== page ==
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Reassessing ‘good’ medical practice and the climate crisis
  1. Rammina Yassaie1,
  2. Lucy Brooks2
  1. 1Sheffield Hallam University College of Health Wellbeing and Life Sciences, Sheffield, UK
  2. 2Bradford Teaching Hospitals NHS Foundation Trust, Bradford, UK
  1. Correspondence to Dr Rammina Yassaie, Sheffield Hallam University College of Health Wellbeing and Life Sciences, Sheffield, UK; R.Yassaie{at}shu.ac.uk

Abstract

In August 2023, the General Medical Council released the latest update of Good Medical Practice, which sets out the standards of patient care and professional behaviour to be expected of UK doctors. These updated guidelines offer some environmental considerations that previous standards did not include. This paper explores these latest additions to Good Medical Practice through the healthcare ethics lens of non-maleficence, beneficence, justice and autonomy, alongside trust and physician well-being, to make the case that the latest updates to Good Medical Practice do not go far enough in specifying the duties for doctors in responding to climate and ecological emergencies to be seen as ethically justifiable.

The paper argues that given the health implications of the climate crisis and the harms associated with high-emission healthcare, as well as the co-benefits of climate action on health, there must be a stronger commitment from the medical regulator to ensure the groundwork is set for doctors to learn, understand and advocate for the importance and urgency of practicing sustainable healthcare. The case for this is strengthened by also examining the importance of maintaining public trust in the medical profession as advocates for public health, along with the notable societal and generational injustices that continue to deepen as the climate emergency escalates.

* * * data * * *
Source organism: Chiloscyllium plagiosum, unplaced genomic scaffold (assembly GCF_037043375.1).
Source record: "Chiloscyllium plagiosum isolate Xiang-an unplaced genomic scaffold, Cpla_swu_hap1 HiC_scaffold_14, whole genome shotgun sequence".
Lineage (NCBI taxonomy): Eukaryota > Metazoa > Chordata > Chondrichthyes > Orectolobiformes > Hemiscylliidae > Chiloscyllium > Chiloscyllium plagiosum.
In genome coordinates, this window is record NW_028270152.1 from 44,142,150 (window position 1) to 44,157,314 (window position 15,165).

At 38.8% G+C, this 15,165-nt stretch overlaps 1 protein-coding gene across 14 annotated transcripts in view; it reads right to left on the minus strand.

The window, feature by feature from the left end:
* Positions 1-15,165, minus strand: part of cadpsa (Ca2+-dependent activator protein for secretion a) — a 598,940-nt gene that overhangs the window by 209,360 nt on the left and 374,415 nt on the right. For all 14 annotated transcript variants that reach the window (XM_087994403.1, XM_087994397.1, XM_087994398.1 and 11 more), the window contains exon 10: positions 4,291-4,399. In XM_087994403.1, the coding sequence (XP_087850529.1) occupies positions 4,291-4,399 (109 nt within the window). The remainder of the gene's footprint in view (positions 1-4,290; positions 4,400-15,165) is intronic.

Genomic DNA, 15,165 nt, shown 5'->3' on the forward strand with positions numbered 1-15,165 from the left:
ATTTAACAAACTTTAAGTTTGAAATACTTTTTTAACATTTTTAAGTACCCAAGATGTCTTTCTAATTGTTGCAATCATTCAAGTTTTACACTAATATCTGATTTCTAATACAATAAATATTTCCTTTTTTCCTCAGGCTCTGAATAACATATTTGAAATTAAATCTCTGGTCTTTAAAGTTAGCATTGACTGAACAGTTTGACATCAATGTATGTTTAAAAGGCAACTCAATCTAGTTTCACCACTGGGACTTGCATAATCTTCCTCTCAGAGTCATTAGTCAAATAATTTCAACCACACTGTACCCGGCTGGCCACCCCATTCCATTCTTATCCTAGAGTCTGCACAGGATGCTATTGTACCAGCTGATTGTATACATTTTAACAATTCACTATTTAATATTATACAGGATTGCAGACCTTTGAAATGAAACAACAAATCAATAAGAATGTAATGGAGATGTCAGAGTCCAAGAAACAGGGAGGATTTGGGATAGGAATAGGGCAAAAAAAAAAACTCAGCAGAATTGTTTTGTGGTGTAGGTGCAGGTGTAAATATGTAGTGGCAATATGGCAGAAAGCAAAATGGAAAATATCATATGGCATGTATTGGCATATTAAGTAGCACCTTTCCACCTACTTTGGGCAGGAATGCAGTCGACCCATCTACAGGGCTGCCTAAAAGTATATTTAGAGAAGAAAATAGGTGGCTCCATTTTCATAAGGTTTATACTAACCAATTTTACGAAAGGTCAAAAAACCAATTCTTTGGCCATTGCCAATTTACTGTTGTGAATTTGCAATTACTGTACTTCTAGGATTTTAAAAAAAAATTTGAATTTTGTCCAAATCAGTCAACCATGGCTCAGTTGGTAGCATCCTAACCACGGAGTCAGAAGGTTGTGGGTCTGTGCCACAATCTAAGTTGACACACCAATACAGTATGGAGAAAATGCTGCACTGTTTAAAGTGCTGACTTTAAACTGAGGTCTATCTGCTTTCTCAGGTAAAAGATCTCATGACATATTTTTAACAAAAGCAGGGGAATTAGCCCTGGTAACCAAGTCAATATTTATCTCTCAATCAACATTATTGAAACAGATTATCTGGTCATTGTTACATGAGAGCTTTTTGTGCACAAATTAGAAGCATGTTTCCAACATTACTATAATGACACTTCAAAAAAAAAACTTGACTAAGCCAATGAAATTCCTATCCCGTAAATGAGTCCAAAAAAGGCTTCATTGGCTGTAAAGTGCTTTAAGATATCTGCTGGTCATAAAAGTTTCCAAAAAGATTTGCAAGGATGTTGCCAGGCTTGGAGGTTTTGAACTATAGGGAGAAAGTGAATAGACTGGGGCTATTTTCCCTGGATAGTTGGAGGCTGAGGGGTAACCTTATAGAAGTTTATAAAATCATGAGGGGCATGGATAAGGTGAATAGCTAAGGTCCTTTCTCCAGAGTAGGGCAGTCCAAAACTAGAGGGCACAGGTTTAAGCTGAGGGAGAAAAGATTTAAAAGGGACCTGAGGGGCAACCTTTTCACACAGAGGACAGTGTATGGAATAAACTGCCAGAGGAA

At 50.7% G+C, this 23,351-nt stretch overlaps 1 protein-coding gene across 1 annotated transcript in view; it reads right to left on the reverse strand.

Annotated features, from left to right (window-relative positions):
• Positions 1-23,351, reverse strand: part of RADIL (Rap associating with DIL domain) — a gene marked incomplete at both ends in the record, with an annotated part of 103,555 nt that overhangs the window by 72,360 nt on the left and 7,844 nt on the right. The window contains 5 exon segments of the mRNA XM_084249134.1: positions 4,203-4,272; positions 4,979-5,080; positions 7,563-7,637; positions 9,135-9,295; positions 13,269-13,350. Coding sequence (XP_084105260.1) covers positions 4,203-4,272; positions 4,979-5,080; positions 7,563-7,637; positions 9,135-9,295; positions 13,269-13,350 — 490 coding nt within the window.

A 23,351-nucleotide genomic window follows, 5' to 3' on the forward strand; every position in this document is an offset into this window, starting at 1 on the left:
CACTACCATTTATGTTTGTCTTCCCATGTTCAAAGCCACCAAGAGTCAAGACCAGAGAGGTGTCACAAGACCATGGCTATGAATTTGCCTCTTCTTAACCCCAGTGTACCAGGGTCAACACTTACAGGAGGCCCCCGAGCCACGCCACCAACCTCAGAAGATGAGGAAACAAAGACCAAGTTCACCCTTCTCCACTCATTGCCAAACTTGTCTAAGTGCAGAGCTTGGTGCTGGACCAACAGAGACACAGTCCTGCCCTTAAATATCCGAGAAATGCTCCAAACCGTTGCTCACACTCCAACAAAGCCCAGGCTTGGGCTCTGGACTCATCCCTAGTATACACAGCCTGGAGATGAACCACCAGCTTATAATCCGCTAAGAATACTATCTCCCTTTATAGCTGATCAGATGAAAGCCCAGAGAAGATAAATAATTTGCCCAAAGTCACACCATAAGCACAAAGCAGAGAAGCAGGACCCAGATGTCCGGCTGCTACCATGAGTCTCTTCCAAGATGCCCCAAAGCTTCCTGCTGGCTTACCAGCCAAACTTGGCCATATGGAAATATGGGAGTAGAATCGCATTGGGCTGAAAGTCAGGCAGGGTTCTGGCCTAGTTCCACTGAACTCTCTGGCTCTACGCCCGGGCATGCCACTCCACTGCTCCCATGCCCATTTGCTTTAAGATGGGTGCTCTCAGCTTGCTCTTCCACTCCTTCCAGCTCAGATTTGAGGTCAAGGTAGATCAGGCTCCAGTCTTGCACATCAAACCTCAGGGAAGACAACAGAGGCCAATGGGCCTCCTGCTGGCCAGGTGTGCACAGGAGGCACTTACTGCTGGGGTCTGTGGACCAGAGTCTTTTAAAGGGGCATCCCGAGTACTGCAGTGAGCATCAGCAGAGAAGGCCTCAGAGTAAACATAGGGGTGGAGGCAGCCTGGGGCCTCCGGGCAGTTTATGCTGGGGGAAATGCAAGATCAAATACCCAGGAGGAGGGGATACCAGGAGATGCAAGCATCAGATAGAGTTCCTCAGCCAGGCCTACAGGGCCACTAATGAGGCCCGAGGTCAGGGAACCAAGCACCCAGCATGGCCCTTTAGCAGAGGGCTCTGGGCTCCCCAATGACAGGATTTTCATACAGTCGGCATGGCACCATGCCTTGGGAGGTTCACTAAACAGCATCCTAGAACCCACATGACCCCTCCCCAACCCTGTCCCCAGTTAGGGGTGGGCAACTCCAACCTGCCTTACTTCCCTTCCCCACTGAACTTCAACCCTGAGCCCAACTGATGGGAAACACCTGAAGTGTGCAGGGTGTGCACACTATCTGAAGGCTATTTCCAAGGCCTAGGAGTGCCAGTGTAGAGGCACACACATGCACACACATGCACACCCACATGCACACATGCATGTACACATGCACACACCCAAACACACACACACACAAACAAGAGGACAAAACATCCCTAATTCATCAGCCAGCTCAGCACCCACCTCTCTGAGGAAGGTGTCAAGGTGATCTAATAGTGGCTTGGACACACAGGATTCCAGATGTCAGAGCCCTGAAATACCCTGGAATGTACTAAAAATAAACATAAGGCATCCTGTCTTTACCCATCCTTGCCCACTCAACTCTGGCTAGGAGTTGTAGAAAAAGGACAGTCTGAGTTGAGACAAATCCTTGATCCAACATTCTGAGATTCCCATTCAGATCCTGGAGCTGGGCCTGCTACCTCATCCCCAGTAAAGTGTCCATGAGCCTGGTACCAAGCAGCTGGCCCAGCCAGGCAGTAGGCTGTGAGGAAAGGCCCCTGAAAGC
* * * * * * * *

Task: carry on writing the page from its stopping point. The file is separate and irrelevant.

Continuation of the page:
The paper concludes by arguing that doctors can and should be a part of writing a new chapter for health in the climate era, but our standards for practice need to offer a strengthened starting point of consensus for what is expected of the medical profession for that to come to fruition and raise questions as to what doctors can and should do when they have questions over their own regulators’ commitment to maintaining public health in relation to the climate and ecological crisis.

  • Environment
  • Ethics- Medical
  • Decision Making

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Footnotes

  • X @ramminay

  • Contributors RY conceived of the paper and authored the initial published blog post on this topic. RY and LB contributed to manuscript writing, editing and approved the final version. RY is the guarantor.

  • Funding The authors have not declared a specific grant for this research from any funding agency in the public, commercial or not-for-profit sectors.

  • Competing interests LB is an Environmental Advisor to the Royal College of Anaesthetists (unpaid).

  • Provenance and peer review Not commissioned; externally peer reviewed.